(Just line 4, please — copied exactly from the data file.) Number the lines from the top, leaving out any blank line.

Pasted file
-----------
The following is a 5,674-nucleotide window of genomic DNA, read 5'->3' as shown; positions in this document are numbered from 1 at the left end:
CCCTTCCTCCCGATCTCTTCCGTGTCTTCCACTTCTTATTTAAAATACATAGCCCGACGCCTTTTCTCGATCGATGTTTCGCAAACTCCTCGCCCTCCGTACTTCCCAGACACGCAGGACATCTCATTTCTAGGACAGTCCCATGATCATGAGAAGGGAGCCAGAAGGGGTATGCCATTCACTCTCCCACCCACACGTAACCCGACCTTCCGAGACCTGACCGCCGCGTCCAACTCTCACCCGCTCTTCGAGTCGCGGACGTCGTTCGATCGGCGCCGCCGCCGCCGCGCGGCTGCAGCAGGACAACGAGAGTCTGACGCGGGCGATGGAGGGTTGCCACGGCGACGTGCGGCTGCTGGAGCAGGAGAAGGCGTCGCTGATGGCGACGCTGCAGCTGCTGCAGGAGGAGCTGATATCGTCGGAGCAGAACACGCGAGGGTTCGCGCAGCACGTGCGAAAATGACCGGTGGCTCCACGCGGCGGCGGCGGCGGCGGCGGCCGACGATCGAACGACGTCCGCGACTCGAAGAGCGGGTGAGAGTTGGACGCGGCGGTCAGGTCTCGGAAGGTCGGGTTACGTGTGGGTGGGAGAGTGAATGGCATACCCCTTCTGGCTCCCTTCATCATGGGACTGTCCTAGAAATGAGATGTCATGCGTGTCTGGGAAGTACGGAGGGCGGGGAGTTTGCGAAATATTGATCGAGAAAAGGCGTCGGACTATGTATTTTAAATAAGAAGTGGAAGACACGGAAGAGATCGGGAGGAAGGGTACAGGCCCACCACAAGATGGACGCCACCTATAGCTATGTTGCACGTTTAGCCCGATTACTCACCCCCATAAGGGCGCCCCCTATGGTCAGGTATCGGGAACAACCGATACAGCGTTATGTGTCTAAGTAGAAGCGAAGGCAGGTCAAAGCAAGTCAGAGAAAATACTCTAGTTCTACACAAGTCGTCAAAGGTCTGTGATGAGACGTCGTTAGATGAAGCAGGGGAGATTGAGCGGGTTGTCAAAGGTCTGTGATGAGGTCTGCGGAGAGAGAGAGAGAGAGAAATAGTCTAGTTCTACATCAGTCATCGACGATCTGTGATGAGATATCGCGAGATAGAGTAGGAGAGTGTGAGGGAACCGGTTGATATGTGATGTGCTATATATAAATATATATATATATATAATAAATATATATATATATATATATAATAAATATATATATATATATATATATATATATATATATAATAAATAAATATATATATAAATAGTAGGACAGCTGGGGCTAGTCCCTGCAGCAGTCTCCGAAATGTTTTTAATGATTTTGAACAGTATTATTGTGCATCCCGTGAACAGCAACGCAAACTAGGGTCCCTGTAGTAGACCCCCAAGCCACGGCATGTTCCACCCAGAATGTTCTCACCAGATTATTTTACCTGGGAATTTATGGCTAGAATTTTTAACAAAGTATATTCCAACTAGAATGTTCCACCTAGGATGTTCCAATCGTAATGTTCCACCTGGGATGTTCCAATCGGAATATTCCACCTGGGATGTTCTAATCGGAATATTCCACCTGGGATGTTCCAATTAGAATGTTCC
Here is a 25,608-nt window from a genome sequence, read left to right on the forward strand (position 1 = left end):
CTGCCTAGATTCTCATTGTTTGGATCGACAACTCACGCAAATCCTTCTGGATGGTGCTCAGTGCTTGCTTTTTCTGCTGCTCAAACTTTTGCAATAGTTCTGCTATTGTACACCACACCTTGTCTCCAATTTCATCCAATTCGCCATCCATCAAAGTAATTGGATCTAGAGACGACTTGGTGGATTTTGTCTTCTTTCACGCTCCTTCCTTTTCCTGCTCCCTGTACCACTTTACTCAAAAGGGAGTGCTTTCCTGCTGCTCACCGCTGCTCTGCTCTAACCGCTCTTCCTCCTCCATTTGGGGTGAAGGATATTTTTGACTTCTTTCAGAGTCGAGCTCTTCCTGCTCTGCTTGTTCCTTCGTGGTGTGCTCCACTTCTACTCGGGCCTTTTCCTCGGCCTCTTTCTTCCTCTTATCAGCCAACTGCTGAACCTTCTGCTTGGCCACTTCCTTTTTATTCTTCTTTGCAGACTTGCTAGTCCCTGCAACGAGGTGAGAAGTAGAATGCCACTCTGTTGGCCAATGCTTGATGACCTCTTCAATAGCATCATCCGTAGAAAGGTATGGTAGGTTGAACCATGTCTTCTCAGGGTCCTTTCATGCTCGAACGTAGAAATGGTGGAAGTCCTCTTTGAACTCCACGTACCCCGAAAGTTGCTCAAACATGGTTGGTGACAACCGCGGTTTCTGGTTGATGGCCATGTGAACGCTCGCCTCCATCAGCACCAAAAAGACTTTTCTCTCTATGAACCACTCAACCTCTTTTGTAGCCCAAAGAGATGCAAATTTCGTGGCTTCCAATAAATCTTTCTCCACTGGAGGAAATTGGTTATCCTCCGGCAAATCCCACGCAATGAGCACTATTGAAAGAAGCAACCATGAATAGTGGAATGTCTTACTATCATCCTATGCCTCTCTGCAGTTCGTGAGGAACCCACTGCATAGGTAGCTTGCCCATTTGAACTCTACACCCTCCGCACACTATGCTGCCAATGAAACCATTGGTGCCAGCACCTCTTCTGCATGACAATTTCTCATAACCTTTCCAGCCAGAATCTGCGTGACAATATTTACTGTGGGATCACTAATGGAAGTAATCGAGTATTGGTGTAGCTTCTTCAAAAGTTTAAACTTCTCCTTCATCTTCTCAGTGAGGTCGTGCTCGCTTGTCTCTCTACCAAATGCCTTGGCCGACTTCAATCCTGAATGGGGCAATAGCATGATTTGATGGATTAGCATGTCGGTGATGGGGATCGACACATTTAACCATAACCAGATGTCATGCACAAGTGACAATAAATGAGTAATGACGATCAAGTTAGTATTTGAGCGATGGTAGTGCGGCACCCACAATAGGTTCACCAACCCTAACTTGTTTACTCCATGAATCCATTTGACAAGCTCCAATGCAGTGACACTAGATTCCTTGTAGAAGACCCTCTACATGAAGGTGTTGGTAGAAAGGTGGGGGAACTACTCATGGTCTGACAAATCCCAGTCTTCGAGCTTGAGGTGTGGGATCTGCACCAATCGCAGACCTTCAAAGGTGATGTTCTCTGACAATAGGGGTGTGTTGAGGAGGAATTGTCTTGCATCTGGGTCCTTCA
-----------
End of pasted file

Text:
CTGCCTAGATTCTCATTGTTTGGATCGACAACTCACGCAAATCCTTCTGGATGGTGCTCAGTGCTTGCTTTTTCTGCTGCTCAAACTTTTGCAATAGTTCTGCTATTGTACACCACACCTTGTCTCCAATTTCATCCAATTCGCCATCCATCAAAGTAATTGGATCTAGAGACGACTTGGTGGATTTTGTCTTCTTTCACGCTCCTTCCTTTTCCTGCTCCCTGTACCACTTTACTCAAAAGGGAGTGCTTTCCTGCTGCTCACCGCTGCTCTGCTCTAACCGCTCTTCCTCCTCCATTTGGGGTGAAGGATATTTTTGACTTCTTTCAGAGTCGAGCTCTTCCTGCTCTGCTTGTTCCTTCGTGGTGTGCTCCACTTCTACTCGGGCCTTTTCCTCGGCCTCTTTCTTCCTCTTATCAGCCAACTGCTGAACCTTCTGCTTGGCCACTTCCTTTTTATTCTTCTTTGCAGACTTGCTAGTCCCTGCAACGAGGTGAGAAGTAGAATGCCACTCTGTTGGCCAATGCTTGATGACCTCTTCAATAGCATCATCCGTAGAAAGGTATGGTAGGTTGAACCATGTCTTCTCAGGGTCCTTTCATGCTCGAACGTAGAAATGGTGGAAGTCCTCTTTGAACTCCACGTACCCCGAAAGTTGCTCAAACATGGTTGGTGACAACCGCGGTTTCTGGTTGATGGCCATGTGAACGCTCGCCTCCATCAGCACCAAAAAGACTTTTCTCTCTATGAACCACTCAACCTCTTTTGTAGCCCAAAGAGATGCAAATTTCGTGGCTTCCAATAAATCTTTCTCCACTGGAGGAAATTGGTTATCCTCCGGCAAATCCCACGCAATGAGCACTATTGAAAGAAGCAACCATGAATAGTGGAATGTCTTACTATCATCCTATGCCTCTCTGCAGTTCGTGAGGAACCCACTGCATAGGTAGCTTGCCCATTTGAACTCTACACCCTCCGCACACTATGCTGCCAATGAAACCATTGGTGCCAGCACCTCTTCTGCATGACAATTTCTCATAACCTTTCCAGCCAGAATCTGCGTGACAATATTTACTGTGGGATCACTAATGGAAGTAATCGAGTATTGGTGTAGCTTCTTCAAAAGTTTAAACTTCTCCTTCATCTTCTCAGTGAGGTCGTGCTCGCTTGTCTCTCTACCAAATGCCTTGGCCGACTTCAATCCTGAATGGGGCAATAGCATGATTTGATGGATTAGCATGTCGGTGATGGGGATCGACACATTTAACCATAACCAGATGTCATGCACAAGTGACAATAAATGAGTAATGACGATCAAGTTAGTATTTGAGCGATGGTAGTGCGGCACCCACAATAGGTTCACCAACCCTAACTTGTTTACTCCATGAATCCATTTGACAAGCTCCAATGCAGTGACACTAGATTCCTTGTAGAAGACCCTCTACATGAAGGTGTTGGTAGAAAGGTGGGGGAACTACTCATGGTCTGACAAATCCCAGTCTTCGAGCTTGAGGTGTGGGATCTGCACCAATCGCAGACCTTCAAAGGTGATGTTCTCTGACAATAGGGGTGTGTTGAGGAGGAATTGTCTTGCATCTGGGTCCTTCA